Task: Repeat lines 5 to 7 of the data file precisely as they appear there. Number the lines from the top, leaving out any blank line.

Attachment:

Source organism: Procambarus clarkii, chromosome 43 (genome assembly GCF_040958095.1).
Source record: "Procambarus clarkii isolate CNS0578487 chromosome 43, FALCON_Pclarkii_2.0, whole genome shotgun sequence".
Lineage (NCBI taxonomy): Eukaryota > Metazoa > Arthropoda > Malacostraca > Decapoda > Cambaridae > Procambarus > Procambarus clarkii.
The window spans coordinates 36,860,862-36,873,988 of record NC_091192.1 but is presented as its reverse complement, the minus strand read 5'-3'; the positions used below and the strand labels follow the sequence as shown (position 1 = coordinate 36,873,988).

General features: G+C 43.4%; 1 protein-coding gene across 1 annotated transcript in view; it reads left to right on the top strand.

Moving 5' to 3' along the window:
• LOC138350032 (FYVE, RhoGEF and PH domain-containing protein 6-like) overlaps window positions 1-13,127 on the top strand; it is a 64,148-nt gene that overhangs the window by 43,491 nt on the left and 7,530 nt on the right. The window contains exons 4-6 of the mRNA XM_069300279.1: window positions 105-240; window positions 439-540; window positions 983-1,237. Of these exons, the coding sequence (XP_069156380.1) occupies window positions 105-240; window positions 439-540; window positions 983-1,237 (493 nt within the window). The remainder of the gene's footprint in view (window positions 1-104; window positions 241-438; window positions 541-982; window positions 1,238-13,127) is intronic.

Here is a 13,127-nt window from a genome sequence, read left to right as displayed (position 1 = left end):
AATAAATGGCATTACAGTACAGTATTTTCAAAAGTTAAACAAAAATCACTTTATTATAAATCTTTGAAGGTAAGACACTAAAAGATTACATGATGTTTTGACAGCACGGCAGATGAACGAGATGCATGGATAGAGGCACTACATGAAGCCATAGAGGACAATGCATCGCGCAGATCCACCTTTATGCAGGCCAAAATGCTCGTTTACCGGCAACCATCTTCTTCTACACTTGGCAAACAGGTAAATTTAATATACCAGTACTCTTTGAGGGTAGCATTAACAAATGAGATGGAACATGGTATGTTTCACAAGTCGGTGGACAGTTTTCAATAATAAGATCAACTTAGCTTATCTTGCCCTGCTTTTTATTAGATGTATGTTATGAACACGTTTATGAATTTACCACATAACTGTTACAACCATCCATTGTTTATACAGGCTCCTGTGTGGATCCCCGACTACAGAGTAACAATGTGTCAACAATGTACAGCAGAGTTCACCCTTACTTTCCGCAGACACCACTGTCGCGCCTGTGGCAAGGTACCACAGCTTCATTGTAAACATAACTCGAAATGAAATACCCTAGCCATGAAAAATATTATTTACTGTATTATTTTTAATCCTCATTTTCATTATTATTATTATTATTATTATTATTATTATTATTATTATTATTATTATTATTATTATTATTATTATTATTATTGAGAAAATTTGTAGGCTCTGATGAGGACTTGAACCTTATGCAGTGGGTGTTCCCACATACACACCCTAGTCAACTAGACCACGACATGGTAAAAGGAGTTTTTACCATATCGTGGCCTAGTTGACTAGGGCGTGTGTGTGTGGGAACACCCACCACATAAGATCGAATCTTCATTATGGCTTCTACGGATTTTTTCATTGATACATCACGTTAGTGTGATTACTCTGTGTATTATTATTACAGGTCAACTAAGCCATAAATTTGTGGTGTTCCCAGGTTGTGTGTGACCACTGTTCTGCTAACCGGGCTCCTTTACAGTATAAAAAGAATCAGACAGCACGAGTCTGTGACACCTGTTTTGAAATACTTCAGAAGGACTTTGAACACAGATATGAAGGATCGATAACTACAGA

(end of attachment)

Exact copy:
General features: G+C 43.4%; 1 protein-coding gene across 1 annotated transcript in view; it reads left to right on the top strand.

Moving 5' to 3' along the window:
• LOC138350032 (FYVE, RhoGEF and PH domain-containing protein 6-like) overlaps window positions 1-13,127 on the top strand; it is a 64,148-nt gene that overhangs the window by 43,491 nt on the left and 7,530 nt on the right. The window contains exons 4-6 of the mRNA XM_069300279.1: window positions 105-240; window positions 439-540; window positions 983-1,237. Of these exons, the coding sequence (XP_069156380.1) occupies window positions 105-240; window positions 439-540; window positions 983-1,237 (493 nt within the window). The remainder of the gene's footprint in view (window positions 1-104; window positions 241-438; window positions 541-982; window positions 1,238-13,127) is intronic.